Archived

This topic is now archived and is closed to further replies.

Dragonmount

Do real aircraft have a Nav/GPS button as part of the autopilot?

Recommended Posts

That's my question. I realize that heavy aircraft have LNAV and VNAV, and various variants of the same, and I was wondering if real GA aircraft have this kind of feature if they have GPS equipped on the aircraft?

Share this post


Link to post
Share on other sites
Help AVSIM continue to serve you!
Please donate today!

It all depends on the avionics equipment.. as to how it is implemented.

 

Garmins (GNS or G1000) have CDI buttons that select the navigation source:

 

NAV1, NAV2 on the G1000, GPS.

Share this post


Link to post
Share on other sites

Not as part of the AP, but as a data source for the HSI/NAV indicator. Such functionality is required for a certified GPS installation. Note that the GNS series of GPS has this switch on the front panel of the device.

 

If you wanted the AP to navigate from either a VLOC or GPS source then you would switch as decribed above, then usually select "NAV" on the AP. So, similar to what you see in FSX.

 

Is this what you were asking?

 

Bruce.

Share this post


Link to post
Share on other sites

I sometimes wonder about these differences too. I wonder if I got into a relatively simple plane say Cessna C-172 - in real life, would it be almost the same or does the limitations of the desktop environment mean there are a lot of significant differences between a VC and a real cockpit. 

Share this post


Link to post
Share on other sites

Not as part of the AP, but as a data source for the HSI/NAV indicator. Such functionality is required for a certified GPS installation. Note that the GNS series of GPS has this switch on the front panel of the device.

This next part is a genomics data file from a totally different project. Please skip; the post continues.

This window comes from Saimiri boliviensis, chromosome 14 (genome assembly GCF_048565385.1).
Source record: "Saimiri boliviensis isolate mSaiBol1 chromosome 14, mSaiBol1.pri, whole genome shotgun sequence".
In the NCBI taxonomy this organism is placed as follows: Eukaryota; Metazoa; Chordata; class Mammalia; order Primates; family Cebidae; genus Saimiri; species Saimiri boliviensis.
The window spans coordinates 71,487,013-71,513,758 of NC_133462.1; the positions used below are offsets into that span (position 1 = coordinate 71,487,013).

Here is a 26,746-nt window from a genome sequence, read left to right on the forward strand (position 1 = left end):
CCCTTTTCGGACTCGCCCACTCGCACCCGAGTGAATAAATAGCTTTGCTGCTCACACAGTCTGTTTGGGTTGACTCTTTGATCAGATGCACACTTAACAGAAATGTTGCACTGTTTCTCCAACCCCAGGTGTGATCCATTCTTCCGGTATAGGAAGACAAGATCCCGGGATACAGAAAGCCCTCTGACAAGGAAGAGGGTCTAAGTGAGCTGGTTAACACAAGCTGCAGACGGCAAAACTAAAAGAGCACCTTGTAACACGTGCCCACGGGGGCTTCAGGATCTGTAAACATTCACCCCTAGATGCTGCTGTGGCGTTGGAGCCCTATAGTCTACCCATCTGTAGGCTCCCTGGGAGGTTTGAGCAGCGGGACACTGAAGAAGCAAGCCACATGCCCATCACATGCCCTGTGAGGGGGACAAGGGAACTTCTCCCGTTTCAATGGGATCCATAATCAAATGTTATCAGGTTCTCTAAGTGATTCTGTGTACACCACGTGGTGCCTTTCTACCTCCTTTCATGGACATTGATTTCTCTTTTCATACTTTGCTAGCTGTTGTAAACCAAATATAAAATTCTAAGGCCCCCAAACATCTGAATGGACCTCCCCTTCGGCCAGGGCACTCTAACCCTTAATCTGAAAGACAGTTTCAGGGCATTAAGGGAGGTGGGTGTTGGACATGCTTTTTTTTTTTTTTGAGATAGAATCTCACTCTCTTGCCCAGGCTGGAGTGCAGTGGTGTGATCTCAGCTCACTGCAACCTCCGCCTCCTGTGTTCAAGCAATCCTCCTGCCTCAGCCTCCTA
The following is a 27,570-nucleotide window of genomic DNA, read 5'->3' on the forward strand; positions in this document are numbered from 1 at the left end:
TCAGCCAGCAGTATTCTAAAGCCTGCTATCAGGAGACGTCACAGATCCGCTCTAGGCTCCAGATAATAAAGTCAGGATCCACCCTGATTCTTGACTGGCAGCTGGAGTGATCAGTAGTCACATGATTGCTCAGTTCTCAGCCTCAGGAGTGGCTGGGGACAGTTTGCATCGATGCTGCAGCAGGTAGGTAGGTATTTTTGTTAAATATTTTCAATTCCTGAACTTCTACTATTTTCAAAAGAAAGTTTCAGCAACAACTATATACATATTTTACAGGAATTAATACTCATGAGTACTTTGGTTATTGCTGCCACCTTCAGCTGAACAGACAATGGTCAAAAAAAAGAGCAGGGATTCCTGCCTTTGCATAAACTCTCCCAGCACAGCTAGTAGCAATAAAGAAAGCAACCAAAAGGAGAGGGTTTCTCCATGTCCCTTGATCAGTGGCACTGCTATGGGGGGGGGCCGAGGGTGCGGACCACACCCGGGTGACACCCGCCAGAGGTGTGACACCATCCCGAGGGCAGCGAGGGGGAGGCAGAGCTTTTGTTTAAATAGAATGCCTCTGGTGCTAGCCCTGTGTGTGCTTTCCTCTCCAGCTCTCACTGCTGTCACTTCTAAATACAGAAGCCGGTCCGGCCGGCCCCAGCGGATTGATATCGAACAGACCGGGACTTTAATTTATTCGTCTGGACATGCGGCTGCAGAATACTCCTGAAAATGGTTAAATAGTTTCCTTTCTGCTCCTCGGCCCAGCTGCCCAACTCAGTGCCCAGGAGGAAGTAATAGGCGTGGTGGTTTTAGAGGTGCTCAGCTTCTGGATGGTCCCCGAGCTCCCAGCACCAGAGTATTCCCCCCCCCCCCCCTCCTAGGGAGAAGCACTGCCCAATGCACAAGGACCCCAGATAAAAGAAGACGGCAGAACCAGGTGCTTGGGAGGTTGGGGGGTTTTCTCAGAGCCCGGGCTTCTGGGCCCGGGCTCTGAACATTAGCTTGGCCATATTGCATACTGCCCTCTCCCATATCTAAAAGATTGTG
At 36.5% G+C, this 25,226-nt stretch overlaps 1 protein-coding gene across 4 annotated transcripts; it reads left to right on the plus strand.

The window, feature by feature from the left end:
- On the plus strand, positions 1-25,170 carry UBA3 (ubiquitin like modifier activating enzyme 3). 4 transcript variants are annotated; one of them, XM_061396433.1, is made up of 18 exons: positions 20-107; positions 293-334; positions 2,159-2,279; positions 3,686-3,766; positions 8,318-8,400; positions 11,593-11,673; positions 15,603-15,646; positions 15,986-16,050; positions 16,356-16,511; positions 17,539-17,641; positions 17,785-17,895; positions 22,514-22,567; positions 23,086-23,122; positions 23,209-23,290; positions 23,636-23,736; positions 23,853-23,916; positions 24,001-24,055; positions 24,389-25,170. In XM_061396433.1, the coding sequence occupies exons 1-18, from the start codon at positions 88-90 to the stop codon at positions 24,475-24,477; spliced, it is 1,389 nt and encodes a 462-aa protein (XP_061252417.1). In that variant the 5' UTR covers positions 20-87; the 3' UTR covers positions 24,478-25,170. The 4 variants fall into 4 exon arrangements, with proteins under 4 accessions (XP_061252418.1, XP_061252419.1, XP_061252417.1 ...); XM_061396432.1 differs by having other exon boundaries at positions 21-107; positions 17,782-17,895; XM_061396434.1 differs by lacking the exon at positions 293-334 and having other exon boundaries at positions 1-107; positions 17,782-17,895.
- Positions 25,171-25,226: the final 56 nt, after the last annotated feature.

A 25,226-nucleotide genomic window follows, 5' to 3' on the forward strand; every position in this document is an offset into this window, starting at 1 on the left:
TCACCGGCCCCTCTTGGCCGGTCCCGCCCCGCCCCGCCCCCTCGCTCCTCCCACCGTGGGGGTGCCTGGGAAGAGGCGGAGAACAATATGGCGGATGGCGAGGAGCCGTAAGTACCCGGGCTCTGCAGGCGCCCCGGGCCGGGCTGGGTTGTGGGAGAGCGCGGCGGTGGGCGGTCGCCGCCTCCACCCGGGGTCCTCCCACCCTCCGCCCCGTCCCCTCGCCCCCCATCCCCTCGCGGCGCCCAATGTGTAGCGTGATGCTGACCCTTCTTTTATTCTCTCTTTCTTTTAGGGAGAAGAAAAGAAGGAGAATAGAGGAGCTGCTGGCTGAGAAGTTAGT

If you wanted the AP to navigate from either a VLOC or GPS source then you would switch as decribed above, then usually select "NAV" on the AP. So, similar to what you see in FSX.

 

Is this what you were asking?

 

Bruce.

 

yea, more or less, thanks. Since I cannot fly in real life, I want to do things as realistically as possible. Couldn't decide on my own if this was realistic or not, and I couldn't find anything on google about it.

Share this post


Link to post
Share on other sites

As far as the C172 is concerned, it should be possible with a good FSX product to get close to the real thing. But the big issue with any aircraft is the views of the outside world.... in real life your eyes are focused on 3D at infinity, in the sim they are focussed on 2D at 3 feet or so.... and despite the best intentions to create an illusion of reality, it's actually very different, especially when landing visually when a lot of visual perception is required...

 

Bruce.

Share this post


Link to post
Share on other sites

 

yea, more or less, thanks. Since I cannot fly in real life, I want to do things as realistically as possible. Couldn't decide on my own if this was realistic or not, and I couldn't find anything on google about it.

 

You know, even if you have a medical condition that makes it impossible to fly, you can take a ride with an instructor and have him/her show you the real deal- don't ever limit yourself.... :)

 

Bruce.

Share this post


Link to post
Share on other sites

You'd be surprised how many people find the vc helps them get used to the "feel" of a cockpit, the layout etc

Share this post


Link to post
Share on other sites

You'd be surprised how many people find the vc helps them get used to the "feel" of a cockpit, the layout etc